contrary to Trebor's suggestion, I'd say critical design can play a  
key role in shaping a future of things that are not invested in  
"intentionally restricting the way the user can behave, or enforce  
certain modes of behavior."

Ulises wrote:

> I fear that our technophilia is obscuring the politics of these  
> virtual-actual assemblages, obstructing the need to critically  
> assess how agency is distributed amongst things connected through  
> the internet.

The question of agency here is crucial. But I think it's useful to  
distinguish between humans and things in actor networks. This might  
help abate some of the hysteria surrounding the current discussion .  
That we can see networked things as systems doesn't necessarily mean  
that these systems can think, act, or exercise power in any  
subjective way.

Still, subjective human agency is but one form of "being in action or  
exerting power", and its important to consider how representative  
democracies, for example, can be influenced by _things_ that are  
capable of asserting themselves within networked societies.

Take Bruno Latour's Parliament of Things, for example:

> Let one of the representatives talk, for instance, about the ozone  
> hole, another represent the Monsanto chemical industry, a third the  
> workers of the same chemical industry, another the voters of New  
> Hampshire, a fifth the meteorology of the polar regions; let still  
> another speak in the name of the State; what does it matter, so  
> long as they are all talking about the same thing, about a quasi- 
> object they have all created, the object-discourse-nature-society  
> whose new properties astound us all and whose network extends from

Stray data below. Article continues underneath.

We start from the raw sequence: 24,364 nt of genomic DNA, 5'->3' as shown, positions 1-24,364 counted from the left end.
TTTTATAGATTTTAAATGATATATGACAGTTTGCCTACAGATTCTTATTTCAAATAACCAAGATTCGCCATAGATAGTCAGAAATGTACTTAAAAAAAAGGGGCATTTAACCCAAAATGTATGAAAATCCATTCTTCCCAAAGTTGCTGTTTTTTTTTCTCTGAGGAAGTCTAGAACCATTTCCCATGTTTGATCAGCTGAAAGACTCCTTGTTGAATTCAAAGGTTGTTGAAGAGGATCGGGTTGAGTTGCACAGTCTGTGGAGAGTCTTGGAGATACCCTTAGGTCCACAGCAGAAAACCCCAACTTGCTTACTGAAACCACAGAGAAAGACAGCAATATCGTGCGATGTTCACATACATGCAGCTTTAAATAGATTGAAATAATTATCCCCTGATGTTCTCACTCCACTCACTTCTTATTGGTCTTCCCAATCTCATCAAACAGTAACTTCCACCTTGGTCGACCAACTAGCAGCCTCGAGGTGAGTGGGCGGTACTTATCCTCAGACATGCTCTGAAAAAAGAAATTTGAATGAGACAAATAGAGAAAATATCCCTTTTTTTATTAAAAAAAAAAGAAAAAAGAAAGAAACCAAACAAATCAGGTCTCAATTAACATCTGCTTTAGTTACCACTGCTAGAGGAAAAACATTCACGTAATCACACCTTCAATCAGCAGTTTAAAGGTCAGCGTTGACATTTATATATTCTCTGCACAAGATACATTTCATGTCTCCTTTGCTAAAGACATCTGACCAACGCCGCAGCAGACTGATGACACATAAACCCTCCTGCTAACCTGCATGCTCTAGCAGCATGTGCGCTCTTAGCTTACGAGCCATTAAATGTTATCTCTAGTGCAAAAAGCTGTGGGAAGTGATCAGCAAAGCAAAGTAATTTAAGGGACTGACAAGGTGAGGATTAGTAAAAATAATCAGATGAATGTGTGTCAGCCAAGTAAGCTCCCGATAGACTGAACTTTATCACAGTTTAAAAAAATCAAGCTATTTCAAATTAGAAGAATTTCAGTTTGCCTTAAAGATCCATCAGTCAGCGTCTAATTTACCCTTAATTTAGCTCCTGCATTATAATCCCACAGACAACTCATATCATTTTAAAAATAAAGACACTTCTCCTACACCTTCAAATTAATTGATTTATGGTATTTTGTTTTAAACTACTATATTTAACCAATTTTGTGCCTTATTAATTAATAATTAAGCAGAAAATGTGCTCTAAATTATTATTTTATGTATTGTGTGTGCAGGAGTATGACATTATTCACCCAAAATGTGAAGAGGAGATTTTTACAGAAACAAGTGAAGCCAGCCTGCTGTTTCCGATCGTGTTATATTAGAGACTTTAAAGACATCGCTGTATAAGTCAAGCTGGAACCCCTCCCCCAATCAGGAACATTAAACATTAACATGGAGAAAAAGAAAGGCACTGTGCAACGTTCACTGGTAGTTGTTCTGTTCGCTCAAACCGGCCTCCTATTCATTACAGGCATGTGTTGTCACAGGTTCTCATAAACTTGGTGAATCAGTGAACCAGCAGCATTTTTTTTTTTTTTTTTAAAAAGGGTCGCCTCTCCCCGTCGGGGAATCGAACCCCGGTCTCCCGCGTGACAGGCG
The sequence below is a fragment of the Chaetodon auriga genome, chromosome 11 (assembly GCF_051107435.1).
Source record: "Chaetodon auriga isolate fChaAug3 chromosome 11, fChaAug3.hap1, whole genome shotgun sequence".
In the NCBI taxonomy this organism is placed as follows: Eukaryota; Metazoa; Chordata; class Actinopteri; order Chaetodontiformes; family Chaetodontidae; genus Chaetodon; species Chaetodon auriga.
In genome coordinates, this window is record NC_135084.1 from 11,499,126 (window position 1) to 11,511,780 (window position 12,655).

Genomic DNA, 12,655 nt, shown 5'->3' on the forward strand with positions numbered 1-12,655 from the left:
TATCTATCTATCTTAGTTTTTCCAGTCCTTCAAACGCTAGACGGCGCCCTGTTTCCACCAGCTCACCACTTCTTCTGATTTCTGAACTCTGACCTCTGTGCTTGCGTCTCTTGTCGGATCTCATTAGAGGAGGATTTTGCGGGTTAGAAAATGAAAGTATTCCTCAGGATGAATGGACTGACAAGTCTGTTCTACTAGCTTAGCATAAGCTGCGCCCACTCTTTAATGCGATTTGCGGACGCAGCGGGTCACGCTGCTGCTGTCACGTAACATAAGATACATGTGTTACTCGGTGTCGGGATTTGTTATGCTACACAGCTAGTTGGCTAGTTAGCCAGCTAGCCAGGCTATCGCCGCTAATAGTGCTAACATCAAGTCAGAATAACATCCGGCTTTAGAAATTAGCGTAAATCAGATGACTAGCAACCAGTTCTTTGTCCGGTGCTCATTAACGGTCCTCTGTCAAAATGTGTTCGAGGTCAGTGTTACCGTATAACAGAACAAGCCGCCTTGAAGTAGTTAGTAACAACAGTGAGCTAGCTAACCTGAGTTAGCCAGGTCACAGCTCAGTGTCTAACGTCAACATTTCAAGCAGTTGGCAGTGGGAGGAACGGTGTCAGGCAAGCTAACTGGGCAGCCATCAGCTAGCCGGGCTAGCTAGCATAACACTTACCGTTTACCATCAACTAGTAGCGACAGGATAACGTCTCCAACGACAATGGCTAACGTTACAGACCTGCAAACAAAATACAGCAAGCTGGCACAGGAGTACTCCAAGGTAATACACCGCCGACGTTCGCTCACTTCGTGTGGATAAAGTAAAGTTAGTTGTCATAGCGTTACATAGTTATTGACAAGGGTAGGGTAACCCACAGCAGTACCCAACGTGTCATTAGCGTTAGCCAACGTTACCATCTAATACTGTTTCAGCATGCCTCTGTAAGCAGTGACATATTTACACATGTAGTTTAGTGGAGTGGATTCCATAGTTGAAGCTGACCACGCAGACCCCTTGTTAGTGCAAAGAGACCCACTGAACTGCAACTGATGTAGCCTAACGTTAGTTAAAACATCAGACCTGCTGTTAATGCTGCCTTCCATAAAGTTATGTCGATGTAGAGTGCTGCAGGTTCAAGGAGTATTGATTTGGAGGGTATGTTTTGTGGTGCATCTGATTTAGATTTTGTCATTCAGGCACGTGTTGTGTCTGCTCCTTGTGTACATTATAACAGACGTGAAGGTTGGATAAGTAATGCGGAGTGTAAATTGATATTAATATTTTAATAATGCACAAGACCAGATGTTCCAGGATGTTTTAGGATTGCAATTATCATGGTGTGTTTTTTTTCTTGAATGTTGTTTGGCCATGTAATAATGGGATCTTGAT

> my refrigerator to the Antarctic by way of chemistry, law, the  
> State, the economy and satellites. [3]

Or Julian Bleecker's description of Blogject agency:

> Agency as I am using it here does not just mean a local “artificial  
> intelligence” that makes a Blogject able to make autonomous, human- 
> like decision or fashion croaky human-speech from text. Blogjects  
> have no truck with the syntax of human  thought. Things could not  
> care any less about their Turing Test report card. Blogject  
> intellect is their ability to effect change. Their agency attains  
> through the consequence of their assertions, and through the  
> significant perspective they deliver to meaningful conversations.  
> Blogjects bring something heavy to the table. Or, they  are brought  
> to the table because they have semantic weight.  Agency is  
> literally imbued in Blogjects. Things that matter completely sully  
> the  previously starched white relationship between subject and  
> object, human and nonhuman. Things that matter inflect the course  
> of social debate and discussion, and  cannot help inflicting local  
> and global change. Witness the Spotted Owl. Witness  the Pacific  
> Northwest Salmon. Witness all the non-human, non-subject "things"   
> that became fully imbued with the status of first-class citizens.  
> Heck, most humans  don't have the capacity to effect the kind of  
> worldly change and receive the same order of protection, status and  
> economic resources as a fish.

These networked things are obviously far more than "just pieces of  
metal and silicon... " and at the same time far less than the hype  
and hysteria currently surrounding them might suggest.



[1]	http://video.google.com/videoplay? 
[2]	Heidegger, "The Thing," in Poetry, Language, Thought, A.  
Hofstadter, trans. (New York: Harper & Row, 1971)
[3]	Latour, Bruno. We Have Never Been Modern, trans. by C. Porter.  
Cambridge, MA: Harvard University Press. 1993. p. 144
[4]	Bleecker, Julian. Why Things Matter. 2006. http:// 

mark shepard